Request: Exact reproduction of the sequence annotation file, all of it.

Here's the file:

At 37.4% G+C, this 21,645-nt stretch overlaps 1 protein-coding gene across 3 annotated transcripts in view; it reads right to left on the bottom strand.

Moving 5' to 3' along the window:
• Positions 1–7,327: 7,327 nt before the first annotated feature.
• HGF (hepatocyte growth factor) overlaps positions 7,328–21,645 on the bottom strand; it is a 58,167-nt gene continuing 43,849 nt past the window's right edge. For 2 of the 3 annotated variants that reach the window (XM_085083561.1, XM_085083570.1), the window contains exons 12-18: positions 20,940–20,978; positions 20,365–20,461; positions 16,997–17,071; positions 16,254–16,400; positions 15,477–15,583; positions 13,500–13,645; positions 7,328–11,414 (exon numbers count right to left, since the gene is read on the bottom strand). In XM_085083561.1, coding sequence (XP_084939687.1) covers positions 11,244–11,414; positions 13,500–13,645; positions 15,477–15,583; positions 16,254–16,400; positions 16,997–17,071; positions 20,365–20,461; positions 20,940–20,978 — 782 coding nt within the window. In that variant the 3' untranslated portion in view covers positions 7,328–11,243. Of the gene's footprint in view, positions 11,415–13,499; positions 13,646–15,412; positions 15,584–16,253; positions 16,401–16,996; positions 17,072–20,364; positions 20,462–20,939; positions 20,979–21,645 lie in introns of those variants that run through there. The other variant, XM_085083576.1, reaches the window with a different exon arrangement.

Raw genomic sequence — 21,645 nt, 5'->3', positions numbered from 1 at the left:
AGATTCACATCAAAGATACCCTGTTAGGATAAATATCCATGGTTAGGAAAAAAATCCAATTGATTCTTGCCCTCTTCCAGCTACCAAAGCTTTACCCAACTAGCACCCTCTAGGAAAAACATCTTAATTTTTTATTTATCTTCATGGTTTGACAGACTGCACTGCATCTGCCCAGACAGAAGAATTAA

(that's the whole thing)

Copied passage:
At 37.4% G+C, this 21,645-nt stretch overlaps 1 protein-coding gene across 3 annotated transcripts in view; it reads right to left on the bottom strand.

Moving 5' to 3' along the window:
• Positions 1–7,327: 7,327 nt before the first annotated feature.
• HGF (hepatocyte growth factor) overlaps positions 7,328–21,645 on the bottom strand; it is a 58,167-nt gene continuing 43,849 nt past the window's right edge. For 2 of the 3 annotated variants that reach the window (XM_085083561.1, XM_085083570.1), the window contains exons 12-18: positions 20,940–20,978; positions 20,365–20,461; positions 16,997–17,071; positions 16,254–16,400; positions 15,477–15,583; positions 13,500–13,645; positions 7,328–11,414 (exon numbers count right to left, since the gene is read on the bottom strand). In XM_085083561.1, coding sequence (XP_084939687.1) covers positions 11,244–11,414; positions 13,500–13,645; positions 15,477–15,583; positions 16,254–16,400; positions 16,997–17,071; positions 20,365–20,461; positions 20,940–20,978 — 782 coding nt within the window. In that variant the 3' untranslated portion in view covers positions 7,328–11,243. Of the gene's footprint in view, positions 11,415–13,499; positions 13,646–15,412; positions 15,584–16,253; positions 16,401–16,996; positions 17,072–20,364; positions 20,462–20,939; positions 20,979–21,645 lie in introns of those variants that run through there. The other variant, XM_085083576.1, reaches the window with a different exon arrangement.

Raw genomic sequence — 21,645 nt, 5'->3', positions numbered from 1 at the left:
AGATTCACATCAAAGATACCCTGTTAGGATAAATATCCATGGTTAGGAAAAAAATCCAATTGATTCTTGCCCTCTTCCAGCTACCAAAGCTTTACCCAACTAGCACCCTCTAGGAAAAACATCTTAATTTTTTATTTATCTTCATGGTTTGACAGACTGCACTGCATCTGCCCAGACAGAAGAATTAA